When Carlin Dunne’s mom got the phone call, she wept.

“He was my baby boy,” Romie Gallardo said Wednesday between tears.

His legacy is that of a son first. But “Carli,” as friends and family still call him, was everything.

Dunne died Sunday after his Ducati Streetfighter V4 Prototype crashed in the final blink of The Broadmoor Pikes Peak International Hill Climb. He was 36, a world-class motorcycle racer at the top of his sport, a human at the top of his race. His bike wrecked 20 yards shy of the finish line.

For years he ran a Ducati shop in Santa Barbara, Calif., with his father, Trevor Dunne, a former pro rider from South Africa. Carlin’s impact was felt in Italy, where the Ducati factory lowered its flags to half-staff. It was felt from Baja, Mexico, to Colorado, two places where his ashes will be spread. Dunne made himself from a 13-year-old working in a California seed factory into a global icon in racing — against his humble wishes.

“I am completely overwhelmed and grateful for all the love and support from around the world that’s been shown to him. I had no idea,” his Mom said by phone. “I always thought he was special, but I’m the mom. I’m supposed to. It’s just he just never thought he was a big deal. He never thought he deserved any more than the kid pulling up in the junky truck with a dirt bike in the back. And I think that’s because that kid was him.”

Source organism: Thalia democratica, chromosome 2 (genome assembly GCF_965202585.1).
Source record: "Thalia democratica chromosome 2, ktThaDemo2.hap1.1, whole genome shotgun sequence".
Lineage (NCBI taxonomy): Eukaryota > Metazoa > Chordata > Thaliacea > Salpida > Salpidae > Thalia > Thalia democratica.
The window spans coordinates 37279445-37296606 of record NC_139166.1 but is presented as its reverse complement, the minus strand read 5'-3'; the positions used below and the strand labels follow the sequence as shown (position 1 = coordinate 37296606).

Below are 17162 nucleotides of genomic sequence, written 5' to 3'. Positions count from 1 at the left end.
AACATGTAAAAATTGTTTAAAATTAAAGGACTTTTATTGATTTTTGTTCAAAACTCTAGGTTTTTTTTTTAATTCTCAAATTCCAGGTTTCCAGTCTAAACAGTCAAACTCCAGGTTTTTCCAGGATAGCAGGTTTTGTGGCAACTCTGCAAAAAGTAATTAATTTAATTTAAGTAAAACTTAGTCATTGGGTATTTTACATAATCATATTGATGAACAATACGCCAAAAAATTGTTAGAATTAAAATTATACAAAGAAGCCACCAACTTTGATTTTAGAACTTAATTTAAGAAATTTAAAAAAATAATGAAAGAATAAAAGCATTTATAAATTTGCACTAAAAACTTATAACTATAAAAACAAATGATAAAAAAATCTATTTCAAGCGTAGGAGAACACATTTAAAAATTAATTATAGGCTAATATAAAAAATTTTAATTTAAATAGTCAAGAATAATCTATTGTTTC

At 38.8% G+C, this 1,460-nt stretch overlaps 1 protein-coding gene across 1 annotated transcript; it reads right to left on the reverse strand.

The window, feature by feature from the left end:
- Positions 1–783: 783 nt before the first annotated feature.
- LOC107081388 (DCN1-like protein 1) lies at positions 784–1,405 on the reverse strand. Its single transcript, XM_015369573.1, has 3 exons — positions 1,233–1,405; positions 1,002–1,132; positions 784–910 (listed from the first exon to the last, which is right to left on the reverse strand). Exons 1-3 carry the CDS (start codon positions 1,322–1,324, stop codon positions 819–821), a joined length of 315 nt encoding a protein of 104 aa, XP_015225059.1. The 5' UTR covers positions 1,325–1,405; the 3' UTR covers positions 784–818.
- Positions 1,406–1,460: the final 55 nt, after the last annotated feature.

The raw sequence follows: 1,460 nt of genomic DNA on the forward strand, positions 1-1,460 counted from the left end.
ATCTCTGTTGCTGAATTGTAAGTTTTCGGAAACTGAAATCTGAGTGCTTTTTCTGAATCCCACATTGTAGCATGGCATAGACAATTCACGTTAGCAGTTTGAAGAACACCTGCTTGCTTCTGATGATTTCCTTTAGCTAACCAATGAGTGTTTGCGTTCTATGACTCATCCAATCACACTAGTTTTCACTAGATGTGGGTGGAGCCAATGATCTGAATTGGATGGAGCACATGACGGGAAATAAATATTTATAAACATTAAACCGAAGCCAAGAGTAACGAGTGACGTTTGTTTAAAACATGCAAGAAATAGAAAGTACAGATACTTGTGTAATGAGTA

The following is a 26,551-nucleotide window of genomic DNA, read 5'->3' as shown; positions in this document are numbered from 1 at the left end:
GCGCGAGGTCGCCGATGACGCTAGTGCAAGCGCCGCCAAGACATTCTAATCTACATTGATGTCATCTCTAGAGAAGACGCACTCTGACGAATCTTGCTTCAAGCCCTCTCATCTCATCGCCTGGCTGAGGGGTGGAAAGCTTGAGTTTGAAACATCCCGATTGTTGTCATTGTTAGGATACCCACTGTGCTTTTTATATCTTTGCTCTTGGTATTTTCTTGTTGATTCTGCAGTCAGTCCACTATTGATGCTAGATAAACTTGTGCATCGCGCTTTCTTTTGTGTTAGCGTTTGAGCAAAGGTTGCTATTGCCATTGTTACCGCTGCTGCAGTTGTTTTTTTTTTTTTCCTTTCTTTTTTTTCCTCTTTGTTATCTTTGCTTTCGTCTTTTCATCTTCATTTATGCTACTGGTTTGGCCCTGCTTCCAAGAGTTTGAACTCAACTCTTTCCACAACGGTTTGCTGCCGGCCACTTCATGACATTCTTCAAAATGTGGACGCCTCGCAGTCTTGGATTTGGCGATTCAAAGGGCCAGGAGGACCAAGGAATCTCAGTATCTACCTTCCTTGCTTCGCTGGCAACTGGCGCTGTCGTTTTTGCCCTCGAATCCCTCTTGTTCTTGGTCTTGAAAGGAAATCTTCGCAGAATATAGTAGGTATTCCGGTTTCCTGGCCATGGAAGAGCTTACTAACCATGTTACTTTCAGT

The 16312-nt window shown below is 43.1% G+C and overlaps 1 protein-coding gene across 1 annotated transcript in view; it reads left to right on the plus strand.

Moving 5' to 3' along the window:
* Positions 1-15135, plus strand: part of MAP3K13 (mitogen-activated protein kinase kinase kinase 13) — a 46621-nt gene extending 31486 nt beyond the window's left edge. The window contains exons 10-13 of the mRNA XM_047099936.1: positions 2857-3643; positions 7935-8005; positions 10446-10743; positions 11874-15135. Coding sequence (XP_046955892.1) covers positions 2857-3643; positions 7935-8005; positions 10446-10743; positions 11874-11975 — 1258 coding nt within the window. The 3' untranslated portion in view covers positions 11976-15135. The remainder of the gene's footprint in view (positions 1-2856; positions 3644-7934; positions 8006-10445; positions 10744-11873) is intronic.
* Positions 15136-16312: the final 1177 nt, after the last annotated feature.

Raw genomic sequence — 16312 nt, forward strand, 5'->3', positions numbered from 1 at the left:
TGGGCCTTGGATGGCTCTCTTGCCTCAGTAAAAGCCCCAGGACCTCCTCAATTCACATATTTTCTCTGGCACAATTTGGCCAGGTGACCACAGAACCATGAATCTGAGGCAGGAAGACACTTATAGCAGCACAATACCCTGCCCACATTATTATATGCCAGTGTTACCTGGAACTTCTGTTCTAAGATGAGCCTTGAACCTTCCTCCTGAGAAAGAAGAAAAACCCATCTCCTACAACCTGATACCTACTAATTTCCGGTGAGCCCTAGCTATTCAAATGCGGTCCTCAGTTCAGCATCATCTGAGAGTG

That kid rose to be a brother to grown men older than him. He was a big brother first to his sister, Daniella. She’s a 31-year-old equestrian whom Carlin adored. “She truly lost her big brother,” Gallardo said.

The racing world lost a lovely man. Dunne was the kind of guy who donated two years of his career, in his prime, to mentor new riders. He was a hilarious storyteller who inevitably turned the story to poke fun at himself. He almost always had his dog at his side — Sonny, a blue heeler, who ran alongside Carlin on mountain bike trails in the hills near Santa Barbara.

I spoke to five people Wednesday who knew Carlin. They are so lucky they did.

And right now they are hurting.

When Jason Chinnock got the text message, the CEO of Ducati North America was humming down U.S. 24 on his bike, alongside his father. They were just outside Manitou Springs as the message arrived: “Jason, call me.” Chinnock looked at his dad and said, “He didn’t make it.” And he swore.

Jason and Carlin were tight for over a decade. They had plans to mountain bike with their dogs this summer. They’d taken one of Jason’s favorite photos together, on a mountaintop near Sundance in Utah. There was something that Jason never told Carlin, and now he’d like to.

“You reflect on a lot of things in a time like this. Job, life, everything. And Carlin was 11 years younger than me,” he said. “But I looked up to him like he was the big brother I never had.”

Dunne wasn’t a series racer. He didn’t bounce between tracks to enhance his rep. Instead, he cherry-picked the biggies that carry earthly, not worldly, meaning: Baja, Bonneville, Pikes Peak. Trophies might as well have been toothpicks. “He was chasing something different,” says Chinnock, a graduate of Air Academy.